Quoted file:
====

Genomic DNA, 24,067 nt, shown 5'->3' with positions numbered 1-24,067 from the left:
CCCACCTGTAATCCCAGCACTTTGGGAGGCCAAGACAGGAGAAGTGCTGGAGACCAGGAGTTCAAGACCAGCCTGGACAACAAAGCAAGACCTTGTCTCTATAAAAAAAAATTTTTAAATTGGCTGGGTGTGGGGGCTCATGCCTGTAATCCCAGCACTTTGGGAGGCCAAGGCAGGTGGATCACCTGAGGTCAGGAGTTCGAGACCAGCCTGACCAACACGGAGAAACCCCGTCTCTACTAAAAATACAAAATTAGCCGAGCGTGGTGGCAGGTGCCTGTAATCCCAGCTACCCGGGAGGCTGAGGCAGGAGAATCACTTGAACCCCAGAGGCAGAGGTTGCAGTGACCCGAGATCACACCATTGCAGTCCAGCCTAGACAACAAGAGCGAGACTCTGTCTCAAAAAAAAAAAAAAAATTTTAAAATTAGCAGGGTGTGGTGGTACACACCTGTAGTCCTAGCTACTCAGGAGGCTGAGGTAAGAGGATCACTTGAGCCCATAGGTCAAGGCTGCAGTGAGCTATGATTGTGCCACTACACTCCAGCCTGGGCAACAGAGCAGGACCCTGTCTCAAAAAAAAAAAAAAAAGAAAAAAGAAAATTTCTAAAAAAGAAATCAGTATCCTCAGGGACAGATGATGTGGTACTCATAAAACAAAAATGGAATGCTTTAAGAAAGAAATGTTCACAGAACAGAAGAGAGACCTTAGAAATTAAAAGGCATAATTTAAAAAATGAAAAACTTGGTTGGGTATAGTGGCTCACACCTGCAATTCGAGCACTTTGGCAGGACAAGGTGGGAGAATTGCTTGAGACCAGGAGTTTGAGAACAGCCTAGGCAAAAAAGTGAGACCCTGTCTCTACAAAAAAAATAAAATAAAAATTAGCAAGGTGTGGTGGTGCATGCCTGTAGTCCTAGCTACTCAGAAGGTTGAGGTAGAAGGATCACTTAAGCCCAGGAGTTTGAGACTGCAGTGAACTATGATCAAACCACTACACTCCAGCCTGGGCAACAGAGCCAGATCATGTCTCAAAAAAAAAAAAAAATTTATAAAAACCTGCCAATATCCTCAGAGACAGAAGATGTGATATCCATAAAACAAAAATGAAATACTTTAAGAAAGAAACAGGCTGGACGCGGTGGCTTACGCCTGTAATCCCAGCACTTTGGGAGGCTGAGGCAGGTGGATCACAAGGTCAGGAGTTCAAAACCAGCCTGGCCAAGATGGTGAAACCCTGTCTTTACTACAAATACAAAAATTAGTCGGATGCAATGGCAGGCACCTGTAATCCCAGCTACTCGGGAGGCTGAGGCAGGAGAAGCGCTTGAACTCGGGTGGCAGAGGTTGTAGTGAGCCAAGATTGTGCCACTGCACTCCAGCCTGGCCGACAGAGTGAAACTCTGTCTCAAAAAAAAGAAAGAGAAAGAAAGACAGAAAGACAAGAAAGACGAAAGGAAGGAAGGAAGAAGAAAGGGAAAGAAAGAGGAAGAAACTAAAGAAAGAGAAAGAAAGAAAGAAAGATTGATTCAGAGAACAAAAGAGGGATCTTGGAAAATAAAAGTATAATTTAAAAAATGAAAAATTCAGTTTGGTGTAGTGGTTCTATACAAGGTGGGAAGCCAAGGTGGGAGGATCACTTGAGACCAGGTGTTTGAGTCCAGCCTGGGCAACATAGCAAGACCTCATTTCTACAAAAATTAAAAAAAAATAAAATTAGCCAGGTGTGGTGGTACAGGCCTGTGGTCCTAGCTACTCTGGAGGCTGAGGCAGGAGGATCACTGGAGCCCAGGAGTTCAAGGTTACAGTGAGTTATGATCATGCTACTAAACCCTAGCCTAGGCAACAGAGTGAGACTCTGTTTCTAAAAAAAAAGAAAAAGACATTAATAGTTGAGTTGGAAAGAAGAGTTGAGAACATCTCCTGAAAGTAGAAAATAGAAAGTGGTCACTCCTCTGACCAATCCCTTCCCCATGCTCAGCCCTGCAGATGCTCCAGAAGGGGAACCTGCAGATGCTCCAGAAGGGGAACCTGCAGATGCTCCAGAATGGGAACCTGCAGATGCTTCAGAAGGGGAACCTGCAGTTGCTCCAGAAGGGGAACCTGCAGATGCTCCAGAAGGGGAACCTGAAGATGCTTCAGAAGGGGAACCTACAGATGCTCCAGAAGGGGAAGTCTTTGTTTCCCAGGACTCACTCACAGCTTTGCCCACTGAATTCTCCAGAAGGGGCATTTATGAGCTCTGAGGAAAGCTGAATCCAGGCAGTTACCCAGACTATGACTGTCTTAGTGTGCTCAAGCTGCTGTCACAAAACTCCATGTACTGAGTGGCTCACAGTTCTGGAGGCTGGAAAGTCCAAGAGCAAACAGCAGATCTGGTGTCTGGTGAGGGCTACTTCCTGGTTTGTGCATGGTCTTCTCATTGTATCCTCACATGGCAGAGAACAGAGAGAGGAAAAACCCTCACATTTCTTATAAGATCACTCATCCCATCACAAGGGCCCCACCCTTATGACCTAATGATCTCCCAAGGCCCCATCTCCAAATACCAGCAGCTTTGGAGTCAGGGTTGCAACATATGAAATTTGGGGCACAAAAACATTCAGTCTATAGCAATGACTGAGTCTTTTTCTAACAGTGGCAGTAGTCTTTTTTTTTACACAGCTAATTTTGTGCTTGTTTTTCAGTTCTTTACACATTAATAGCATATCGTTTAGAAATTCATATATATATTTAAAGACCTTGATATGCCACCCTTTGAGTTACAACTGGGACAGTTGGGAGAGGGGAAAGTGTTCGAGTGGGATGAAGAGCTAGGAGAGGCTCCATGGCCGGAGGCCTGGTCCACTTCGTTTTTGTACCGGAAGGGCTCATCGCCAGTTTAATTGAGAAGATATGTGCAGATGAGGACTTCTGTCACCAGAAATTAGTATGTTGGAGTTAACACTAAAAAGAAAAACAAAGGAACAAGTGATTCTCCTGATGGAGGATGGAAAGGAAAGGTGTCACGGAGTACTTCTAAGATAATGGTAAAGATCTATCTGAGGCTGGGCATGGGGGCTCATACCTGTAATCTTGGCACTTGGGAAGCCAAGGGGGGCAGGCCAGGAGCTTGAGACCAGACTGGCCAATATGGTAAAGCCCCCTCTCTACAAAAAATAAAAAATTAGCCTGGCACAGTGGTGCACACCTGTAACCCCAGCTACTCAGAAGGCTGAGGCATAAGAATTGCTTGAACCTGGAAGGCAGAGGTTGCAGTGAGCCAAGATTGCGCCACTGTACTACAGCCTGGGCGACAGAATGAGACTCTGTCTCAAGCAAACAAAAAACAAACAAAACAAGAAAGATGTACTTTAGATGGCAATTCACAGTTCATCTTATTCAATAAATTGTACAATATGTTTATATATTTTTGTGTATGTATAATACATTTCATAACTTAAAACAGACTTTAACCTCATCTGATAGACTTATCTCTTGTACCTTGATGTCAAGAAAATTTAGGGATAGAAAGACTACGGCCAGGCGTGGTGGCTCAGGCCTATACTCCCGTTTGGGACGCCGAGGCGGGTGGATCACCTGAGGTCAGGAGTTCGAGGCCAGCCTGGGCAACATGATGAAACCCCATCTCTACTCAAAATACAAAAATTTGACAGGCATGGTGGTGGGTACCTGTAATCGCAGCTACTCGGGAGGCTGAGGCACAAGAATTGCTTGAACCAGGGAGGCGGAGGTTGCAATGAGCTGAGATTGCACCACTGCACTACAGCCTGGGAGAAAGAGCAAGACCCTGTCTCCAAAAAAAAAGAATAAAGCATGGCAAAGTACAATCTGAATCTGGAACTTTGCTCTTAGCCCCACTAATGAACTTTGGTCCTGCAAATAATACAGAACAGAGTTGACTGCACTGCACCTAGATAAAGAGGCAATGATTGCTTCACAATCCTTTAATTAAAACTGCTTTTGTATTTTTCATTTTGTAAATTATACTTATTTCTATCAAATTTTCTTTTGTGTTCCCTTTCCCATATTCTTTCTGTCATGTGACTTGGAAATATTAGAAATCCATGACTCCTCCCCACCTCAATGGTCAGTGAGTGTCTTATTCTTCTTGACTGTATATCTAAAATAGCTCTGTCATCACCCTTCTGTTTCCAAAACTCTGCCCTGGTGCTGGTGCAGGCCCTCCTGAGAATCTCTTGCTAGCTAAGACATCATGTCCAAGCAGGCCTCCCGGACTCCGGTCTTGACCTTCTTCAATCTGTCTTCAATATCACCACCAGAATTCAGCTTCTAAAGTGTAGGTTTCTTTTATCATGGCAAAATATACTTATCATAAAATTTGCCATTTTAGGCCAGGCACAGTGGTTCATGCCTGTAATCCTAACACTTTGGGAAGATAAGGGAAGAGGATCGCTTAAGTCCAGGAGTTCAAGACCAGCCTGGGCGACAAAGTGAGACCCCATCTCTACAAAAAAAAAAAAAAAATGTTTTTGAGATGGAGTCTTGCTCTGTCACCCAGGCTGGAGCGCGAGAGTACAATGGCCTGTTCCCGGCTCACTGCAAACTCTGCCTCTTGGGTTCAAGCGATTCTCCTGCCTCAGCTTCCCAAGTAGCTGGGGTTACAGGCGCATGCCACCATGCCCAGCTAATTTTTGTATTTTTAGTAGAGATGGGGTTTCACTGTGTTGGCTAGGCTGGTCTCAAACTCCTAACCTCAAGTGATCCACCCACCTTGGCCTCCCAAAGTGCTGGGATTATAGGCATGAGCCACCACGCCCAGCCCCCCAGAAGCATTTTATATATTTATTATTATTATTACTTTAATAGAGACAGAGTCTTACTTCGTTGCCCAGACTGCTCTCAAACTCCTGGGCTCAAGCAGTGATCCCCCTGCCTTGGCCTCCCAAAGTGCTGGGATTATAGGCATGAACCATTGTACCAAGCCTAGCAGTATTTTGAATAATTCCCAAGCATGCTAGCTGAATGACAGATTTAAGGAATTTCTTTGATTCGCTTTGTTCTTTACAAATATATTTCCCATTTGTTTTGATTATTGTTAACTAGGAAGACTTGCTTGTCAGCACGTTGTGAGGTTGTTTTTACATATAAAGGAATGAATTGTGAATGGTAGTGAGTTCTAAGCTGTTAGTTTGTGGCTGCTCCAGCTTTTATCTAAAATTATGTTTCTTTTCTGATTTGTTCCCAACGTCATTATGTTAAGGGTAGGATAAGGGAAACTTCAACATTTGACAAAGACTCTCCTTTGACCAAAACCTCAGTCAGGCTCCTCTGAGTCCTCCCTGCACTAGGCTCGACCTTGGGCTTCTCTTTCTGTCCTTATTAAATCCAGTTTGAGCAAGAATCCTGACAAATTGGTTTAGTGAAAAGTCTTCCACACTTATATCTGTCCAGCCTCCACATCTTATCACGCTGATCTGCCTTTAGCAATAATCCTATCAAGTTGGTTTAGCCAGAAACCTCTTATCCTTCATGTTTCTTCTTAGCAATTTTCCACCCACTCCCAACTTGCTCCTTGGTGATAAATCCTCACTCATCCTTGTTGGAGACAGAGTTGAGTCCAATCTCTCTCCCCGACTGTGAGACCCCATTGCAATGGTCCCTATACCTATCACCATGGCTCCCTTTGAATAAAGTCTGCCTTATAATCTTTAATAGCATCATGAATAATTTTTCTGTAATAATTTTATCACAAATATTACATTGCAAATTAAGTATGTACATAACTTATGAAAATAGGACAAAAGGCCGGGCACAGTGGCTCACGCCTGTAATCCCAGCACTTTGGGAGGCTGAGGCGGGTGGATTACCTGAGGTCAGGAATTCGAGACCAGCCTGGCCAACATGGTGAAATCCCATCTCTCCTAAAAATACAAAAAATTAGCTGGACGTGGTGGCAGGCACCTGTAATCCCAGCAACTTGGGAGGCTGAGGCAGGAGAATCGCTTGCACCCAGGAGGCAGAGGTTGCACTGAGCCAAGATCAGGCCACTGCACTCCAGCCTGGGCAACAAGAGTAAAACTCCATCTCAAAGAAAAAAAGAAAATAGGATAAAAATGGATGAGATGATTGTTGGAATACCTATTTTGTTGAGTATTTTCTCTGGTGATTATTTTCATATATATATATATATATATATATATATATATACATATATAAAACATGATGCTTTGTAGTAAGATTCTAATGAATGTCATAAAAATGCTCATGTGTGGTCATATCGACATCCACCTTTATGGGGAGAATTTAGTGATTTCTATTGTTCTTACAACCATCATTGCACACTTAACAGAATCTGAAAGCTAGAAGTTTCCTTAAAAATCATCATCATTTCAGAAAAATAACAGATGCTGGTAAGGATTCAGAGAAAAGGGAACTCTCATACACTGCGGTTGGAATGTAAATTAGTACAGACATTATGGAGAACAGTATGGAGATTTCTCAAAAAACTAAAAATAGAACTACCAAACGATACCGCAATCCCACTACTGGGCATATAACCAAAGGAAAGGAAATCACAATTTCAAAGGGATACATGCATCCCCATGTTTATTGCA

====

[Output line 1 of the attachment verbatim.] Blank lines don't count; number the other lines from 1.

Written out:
Genomic DNA, 24,067 nt, shown 5'->3' with positions numbered 1-24,067 from the left: